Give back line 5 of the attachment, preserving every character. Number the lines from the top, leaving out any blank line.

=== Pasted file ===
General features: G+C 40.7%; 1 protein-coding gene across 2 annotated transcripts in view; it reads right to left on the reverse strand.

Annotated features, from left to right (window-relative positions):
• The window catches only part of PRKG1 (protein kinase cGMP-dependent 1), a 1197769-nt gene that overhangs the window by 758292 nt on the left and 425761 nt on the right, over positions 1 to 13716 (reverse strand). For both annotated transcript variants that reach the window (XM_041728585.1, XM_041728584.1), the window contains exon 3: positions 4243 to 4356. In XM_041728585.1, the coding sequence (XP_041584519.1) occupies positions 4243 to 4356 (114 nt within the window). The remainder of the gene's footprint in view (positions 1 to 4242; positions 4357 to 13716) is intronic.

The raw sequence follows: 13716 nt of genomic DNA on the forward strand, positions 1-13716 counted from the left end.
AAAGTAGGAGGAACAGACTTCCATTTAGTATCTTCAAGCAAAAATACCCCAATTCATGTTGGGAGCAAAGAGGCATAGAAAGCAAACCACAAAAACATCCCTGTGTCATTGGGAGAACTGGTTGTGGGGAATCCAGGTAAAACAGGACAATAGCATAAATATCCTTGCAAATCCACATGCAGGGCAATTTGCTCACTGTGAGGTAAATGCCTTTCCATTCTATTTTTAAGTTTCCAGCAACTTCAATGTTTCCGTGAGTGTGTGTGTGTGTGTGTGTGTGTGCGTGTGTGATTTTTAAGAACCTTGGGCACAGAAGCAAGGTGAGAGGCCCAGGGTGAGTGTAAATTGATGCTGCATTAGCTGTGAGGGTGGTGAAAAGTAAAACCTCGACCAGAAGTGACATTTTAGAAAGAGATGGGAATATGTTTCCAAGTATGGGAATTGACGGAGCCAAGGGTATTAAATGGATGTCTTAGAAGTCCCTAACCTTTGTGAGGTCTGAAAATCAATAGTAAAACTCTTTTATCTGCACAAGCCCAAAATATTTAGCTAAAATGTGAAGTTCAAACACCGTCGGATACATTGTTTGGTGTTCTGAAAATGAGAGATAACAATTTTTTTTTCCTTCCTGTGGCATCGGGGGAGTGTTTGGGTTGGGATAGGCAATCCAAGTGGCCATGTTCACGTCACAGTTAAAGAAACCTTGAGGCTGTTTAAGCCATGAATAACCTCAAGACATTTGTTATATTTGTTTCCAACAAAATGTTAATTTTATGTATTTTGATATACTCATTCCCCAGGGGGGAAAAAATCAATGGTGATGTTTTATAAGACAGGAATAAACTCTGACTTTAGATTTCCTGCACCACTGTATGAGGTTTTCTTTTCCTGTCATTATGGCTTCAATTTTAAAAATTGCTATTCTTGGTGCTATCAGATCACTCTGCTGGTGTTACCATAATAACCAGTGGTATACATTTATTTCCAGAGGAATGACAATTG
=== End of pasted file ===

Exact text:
AAAGTAGGAGGAACAGACTTCCATTTAGTATCTTCAAGCAAAAATACCCCAATTCATGTTGGGAGCAAAGAGGCATAGAAAGCAAACCACAAAAACATCCCTGTGTCATTGGGAGAACTGGTTGTGGGGAATCCAGGTAAAACAGGACAATAGCATAAATATCCTTGCAAATCCACATGCAGGGCAATTTGCTCACTGTGAGGTAAATGCCTTTCCATTCTATTTTTAAGTTTCCAGCAACTTCAATGTTTCCGTGAGTGTGTGTGTGTGTGTGTGTGTGTGCGTGTGTGATTTTTAAGAACCTTGGGCACAGAAGCAAGGTGAGAGGCCCAGGGTGAGTGTAAATTGATGCTGCATTAGCTGTGAGGGTGGTGAAAAGTAAAACCTCGACCAGAAGTGACATTTTAGAAAGAGATGGGAATATGTTTCCAAGTATGGGAATTGACGGAGCCAAGGGTATTAAATGGATGTCTTAGAAGTCCCTAACCTTTGTGAGGTCTGAAAATCAATAGTAAAACTCTTTTATCTGCACAAGCCCAAAATATTTAGCTAAAATGTGAAGTTCAAACACCGTCGGATACATTGTTTGGTGTTCTGAAAATGAGAGATAACAATTTTTTTTTCCTTCCTGTGGCATCGGGGGAGTGTTTGGGTTGGGATAGGCAATCCAAGTGGCCATGTTCACGTCACAGTTAAAGAAACCTTGAGGCTGTTTAAGCCATGAATAACCTCAAGACATTTGTTATATTTGTTTCCAACAAAATGTTAATTTTATGTATTTTGATATACTCATTCCCCAGGGGGGAAAAAATCAATGGTGATGTTTTATAAGACAGGAATAAACTCTGACTTTAGATTTCCTGCACCACTGTATGAGGTTTTCTTTTCCTGTCATTATGGCTTCAATTTTAAAAATTGCTATTCTTGGTGCTATCAGATCACTCTGCTGGTGTTACCATAATAACCAGTGGTATACATTTATTTCCAGAGGAATGACAATTG